Dems Far Behind GOP in Raising Money 07/31 06:25
WASHINGTON (AP) -- Hillary Rodham Clinton has a message for the country's
wealthiest Democrats: I need you, unfortunately.
"We're going to have to do what we can in this election to make sure that
we're not swamped by money on the other side," the front-runner for the
Democratic presidential nomination said Thursday.
But when asked how she feels about encouraging large contributions to a
group supporting her candidacy, she replied: "Do I wish that we didn't have to
be doing this? Yeah, I do."
Clinton's paradox when it comes to fundraising explain why, six months into
the 2016 race for president, Democrats are barely in the conversation when it
comes to the groups known as super PACs.
The groups, which unlike formal campaigns can accept contributions of any
size, will formally report their fundraising totals Friday to federal
But most of those aligned with specific presidential candidates have already
said how much they raised between January and June. So far, they account for
roughly $2 of every $3 given in the 2016 presidential race, with the vast
majority of those donations aimed at helping Republicans win back the White
Less than 9 percent of the money given to candidate-specific super PACs so
far will benefit Clinton and her rivals for the Democratic nomination,
according to an Associated Press analysis. The AP compared money raised by
formal presidential campaigns with what the super PACs say they plan to report
having raised on Friday.
The main pro-Clinton group, Priorities USA Action, raised $15.6 million in
the first half of this year. That puts it behind super PACs pledged to support
five contenders for the Republican nomination, including one whose polling
numbers are so weak that he may not even qualify to take part in next week's
"We all have to get real about the clown car of Republican candidates that
could very well be the limousine the next president is riding around in," said
Damian O'Doherty, who heads up the super PAC helping Democratic candidate
Clinton would appear to be a candidate readily able to land million-dollar
donors to a super PAC backing her candidacy. She has more than two-dozen years
in the presidential spotlight, dating to her husband's first run for the White
House, and strong ties to big-money power bases on Wall Street, in Hollywood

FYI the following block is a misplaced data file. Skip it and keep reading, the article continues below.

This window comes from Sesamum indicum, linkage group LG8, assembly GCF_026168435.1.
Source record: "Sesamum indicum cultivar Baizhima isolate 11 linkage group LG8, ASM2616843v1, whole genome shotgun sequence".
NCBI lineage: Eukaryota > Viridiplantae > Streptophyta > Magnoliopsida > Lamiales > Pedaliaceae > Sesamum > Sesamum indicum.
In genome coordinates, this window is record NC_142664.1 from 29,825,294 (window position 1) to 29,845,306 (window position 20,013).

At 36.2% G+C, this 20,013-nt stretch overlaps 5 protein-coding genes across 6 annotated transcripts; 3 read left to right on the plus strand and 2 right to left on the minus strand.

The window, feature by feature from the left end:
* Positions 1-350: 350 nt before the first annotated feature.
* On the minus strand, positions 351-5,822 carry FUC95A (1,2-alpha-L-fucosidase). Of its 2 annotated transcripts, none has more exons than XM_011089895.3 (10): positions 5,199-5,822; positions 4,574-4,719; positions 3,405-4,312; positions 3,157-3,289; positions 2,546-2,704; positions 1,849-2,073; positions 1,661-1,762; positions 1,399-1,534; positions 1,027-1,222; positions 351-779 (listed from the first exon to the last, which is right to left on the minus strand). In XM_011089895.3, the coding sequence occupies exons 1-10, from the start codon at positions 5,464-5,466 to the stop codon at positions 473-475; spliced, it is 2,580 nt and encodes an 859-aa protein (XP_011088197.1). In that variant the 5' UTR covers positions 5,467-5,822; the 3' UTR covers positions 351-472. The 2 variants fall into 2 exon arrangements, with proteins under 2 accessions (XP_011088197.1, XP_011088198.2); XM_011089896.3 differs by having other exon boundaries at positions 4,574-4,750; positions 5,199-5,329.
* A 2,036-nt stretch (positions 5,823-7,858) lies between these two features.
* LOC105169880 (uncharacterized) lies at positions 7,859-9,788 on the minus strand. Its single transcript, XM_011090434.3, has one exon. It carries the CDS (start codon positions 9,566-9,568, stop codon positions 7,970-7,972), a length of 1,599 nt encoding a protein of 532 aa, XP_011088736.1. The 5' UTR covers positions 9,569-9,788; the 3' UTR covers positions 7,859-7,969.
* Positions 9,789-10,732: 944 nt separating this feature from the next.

and among organized labor.
And some of the top donors in Democratic politics have given massive checks
to Priorities, including entertainment executive Haim Saban, whose $2 million
gift makes him the largest donor to the super PAC so far, and hedge fund
billionaire George Soros at $1 million.
But while Priorities collected from about 30 donors in the first six months
of the year, the super PAC helping Republican candidate Jeb Bush persuaded
9,900 contributors to give a record haul of $103 million. Bush's super PAC also
has more than a dozen contributors who have given at least $1 million, with the
top donor, Miami health care investor Miguel "Mike" Fernandez, giving $3
The bottom lines for super PACs backing four other GOP contenders: $38
million for Texas Sen. Ted Cruz, $26 million for Wisconsin Gov. Scott Walker,
$16 million for Florida Sen. Marco Rubio and $16.8 million for former Texas
Gov. Rick Perry --- who may not have the poll numbers needed to make the top 10
cutoff for the first GOP debate.
Priorities, at least, can measure its donations in the millions. Generation
Forward, the super PAC organized to help O'Malley, raised just $289,000 in the
first six months of the year. The three other contenders don't appear to have
any outside help, while Vermont Sen. Bernie Sanders has bluntly said, "I will
not have a super PAC."
The difference is driven in part by that attitude. Democrats have largely
condemned the 2010 decision of the Supreme Court in the case known as Citizens
United that, along with subsequent court and regulatory actions, created the
super PAC and the era of unlimited donations.
Clinton, for example, said at the outset of her campaign that opposition to
the Supreme Court ruling would be a litmus test for her nominees to the high
As Mitt Romney and other Republicans began raising hundreds of millions of
dollars through super PACs in 2012, President Barack Obama reluctantly
"blessed" Priorities, which some of his former aides created. Yet he appeared
as a featured speaker at only one of its donor gatherings.
"The Obama campaign treated Priorities like an unwanted stepchild," said
Steven Law, president of American Crossroads, one of the best-funded super PACs
dedicated to helping Republicans. "That on-again, off-again relationship
affects donor behavior."
But O'Doherty, the head of the pro-O'Malley super PAC, predicted that as
"the stakes become clear," Democratic donors will begin opening their wallets
to super PACs, "even if they're still a little bit contemptuous of these
Clinton's allies have set lofty goals for fundraising: Priorities hopes to
at least triple the $80 million it raised for Obama. The group secured $14.5
million in new commitments in July, said a person familiar with the group's
fundraising, speaking on condition of anonymity to discuss details that won't
be made public for another six months.
Bill Burton, one of the former Obama aides who started Priorities and isn't
involved with the group this time, said would-be Democratic super PAC donors
are probably waiting to feel like their money could make a difference.
Priorities' biggest fundraising boon came the day after the first 2012
general election debate, Burton said, when Obama's performance was widely
"Nothing inspires donors like sheer panic," he said.